For Cuomo, Dangerous Waters Ahead NYS Legislature is His Biggest Problem By Adama Brown













It's been a rough six months for New York Governor Andrew Cuomo. At the beginning of the year, the seemingly invincible political popularity that he'd carried for almost two years was riding high and he could get virtually anything he wanted out of Albany. Flash forward to today, and you might ask who this lookalike is and what he's done with the real Cuomo.

It's a slide that's been reflected by his poll numbers. Six months ago, the Governor sported an almost Olympian 74 percent approval and 13 percent disapproval; the most recent poll out days ago has him barely above water at 50 to 49, a net change of 60 points in 200 days. He lost 30 of those points almost overnight pushing through the SAFE Act, and subsequently has continued bleeding as Albany has seen a wave of corruption charges, arrests of lawmakers, and other scandals like Sheldon Silver. Cuomo has tried to avoid taking a stand on the controversies, but his ability to get legislation done has suddenly dried up.

For Cuomo, this becomes a self-fulfilling prophecy: the more his formerly rock-solid popularity wanes, the more legislators are going to feel empowered to fight him. The magic of his 2010 landslide has suddenly worn off. Worse for Cuomo, there doesn't seem to be anything on the horizon that will hand him a win.

His anti-corruption proposals are dead in the water, same for campaign finance, the abortion plank likely as well. Cuomo himself is currently the roadblock in front of an almost ridiculously popular medical marijuana law. (According to Siena, a whopping 82 percent of New Yorkers support medical marijuana, including 77 percent of self-described conservatives.) Going forward, that gridlock stemming from a newly hostile legislature is likely to be the biggest threat to Cuomo's ambitions.

While his ongoing slide might raise a few eyebrows over at State GOP headquarters, the pure fact is that Republicans still lack a credible candidate to try and beat him, and may simply not be able to find one. The Republican bench statewide is so narrow that it might be better called a stool. So losing reelection next year is probably not even on Cuomo's radar.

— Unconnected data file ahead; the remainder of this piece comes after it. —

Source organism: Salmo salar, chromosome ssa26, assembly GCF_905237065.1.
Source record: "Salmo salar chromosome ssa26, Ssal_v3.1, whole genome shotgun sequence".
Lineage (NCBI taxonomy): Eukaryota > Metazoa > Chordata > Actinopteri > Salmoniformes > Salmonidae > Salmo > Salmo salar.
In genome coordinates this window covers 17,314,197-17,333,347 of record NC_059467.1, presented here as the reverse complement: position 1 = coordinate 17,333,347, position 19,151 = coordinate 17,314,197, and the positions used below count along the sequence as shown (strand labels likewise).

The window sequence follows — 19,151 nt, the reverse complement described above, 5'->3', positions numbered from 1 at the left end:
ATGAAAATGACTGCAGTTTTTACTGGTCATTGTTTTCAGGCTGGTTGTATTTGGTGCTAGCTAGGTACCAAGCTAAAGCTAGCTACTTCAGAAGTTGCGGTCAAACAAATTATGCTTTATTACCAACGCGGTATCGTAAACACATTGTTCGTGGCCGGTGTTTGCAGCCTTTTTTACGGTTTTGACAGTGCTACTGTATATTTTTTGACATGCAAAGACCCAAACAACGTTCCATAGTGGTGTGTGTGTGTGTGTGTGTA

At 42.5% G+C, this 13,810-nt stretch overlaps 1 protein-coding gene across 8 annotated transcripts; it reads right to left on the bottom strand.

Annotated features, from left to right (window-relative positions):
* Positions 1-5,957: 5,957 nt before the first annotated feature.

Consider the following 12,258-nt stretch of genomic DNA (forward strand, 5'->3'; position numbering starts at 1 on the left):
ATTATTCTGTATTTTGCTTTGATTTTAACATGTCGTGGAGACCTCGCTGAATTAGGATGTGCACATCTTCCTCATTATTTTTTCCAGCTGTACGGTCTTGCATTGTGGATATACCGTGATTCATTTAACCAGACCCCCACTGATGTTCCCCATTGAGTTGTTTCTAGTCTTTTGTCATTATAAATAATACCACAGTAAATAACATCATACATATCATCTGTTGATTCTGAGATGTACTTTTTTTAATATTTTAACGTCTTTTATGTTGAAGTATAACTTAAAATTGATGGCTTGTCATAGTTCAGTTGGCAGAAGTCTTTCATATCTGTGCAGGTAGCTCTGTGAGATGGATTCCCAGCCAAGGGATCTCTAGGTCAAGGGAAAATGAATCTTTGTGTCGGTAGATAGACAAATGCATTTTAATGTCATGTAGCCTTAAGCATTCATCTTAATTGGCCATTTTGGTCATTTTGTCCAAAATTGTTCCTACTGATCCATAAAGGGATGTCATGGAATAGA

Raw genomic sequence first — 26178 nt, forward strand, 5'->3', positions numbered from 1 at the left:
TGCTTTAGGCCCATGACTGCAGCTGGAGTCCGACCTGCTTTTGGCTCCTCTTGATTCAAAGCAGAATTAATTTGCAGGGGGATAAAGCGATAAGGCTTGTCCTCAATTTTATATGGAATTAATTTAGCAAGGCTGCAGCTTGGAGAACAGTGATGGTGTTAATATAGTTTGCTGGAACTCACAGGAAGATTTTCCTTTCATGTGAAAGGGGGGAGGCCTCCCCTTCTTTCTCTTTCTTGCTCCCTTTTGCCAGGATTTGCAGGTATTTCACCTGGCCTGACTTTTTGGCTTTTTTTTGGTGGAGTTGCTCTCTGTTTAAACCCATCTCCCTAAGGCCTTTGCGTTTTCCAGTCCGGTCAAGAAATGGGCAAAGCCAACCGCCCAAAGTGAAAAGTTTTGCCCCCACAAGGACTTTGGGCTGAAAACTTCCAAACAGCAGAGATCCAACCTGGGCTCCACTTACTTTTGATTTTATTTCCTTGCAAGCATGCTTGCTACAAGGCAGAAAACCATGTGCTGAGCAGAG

It's probably the worst kept political secret in New York State that Cuomo wants to run for President in 2016, and the legislature may now be his primary enemy in that ambition. Even if Hillary Clinton doesn't run - despite polling that indicates she could take the nomination in a walk - another two years of gridlock and fading approval in New York could put Cuomo in an ugly place going into what could be a hotly contested Democratic primary. All the more so with the recent failures of some of his high profile legislation, bills whose biggest benefit may have been to boost his bona fides for the Democratic base ahead of a primary.

Unfortunately, Cuomo may be a victim of getting exactly what he wants - as he has tried to tack back to his base, his popularity has actually increased with my fellow Democrats. But he's taken a big hit among independents and Republicans.

While the Governor still has plenty of material to work with and may be able to pull out a few popularity-boosting moves, he's suddenly in a tight position, one that may be ill suited to the kind of domineering attitude he's taken to the legislature over the first two years of his term.

Cuomo has shown he's good at pushing, but he's now being tested with how he can handle a hostile environment He may end up being hamstrung by the one thing that he never addressed when he had the chance - the dysfunctionality of the state legislature. It's that same ludicrously-gerrymandered, highly partisan set of elected representatives that may now control his future.




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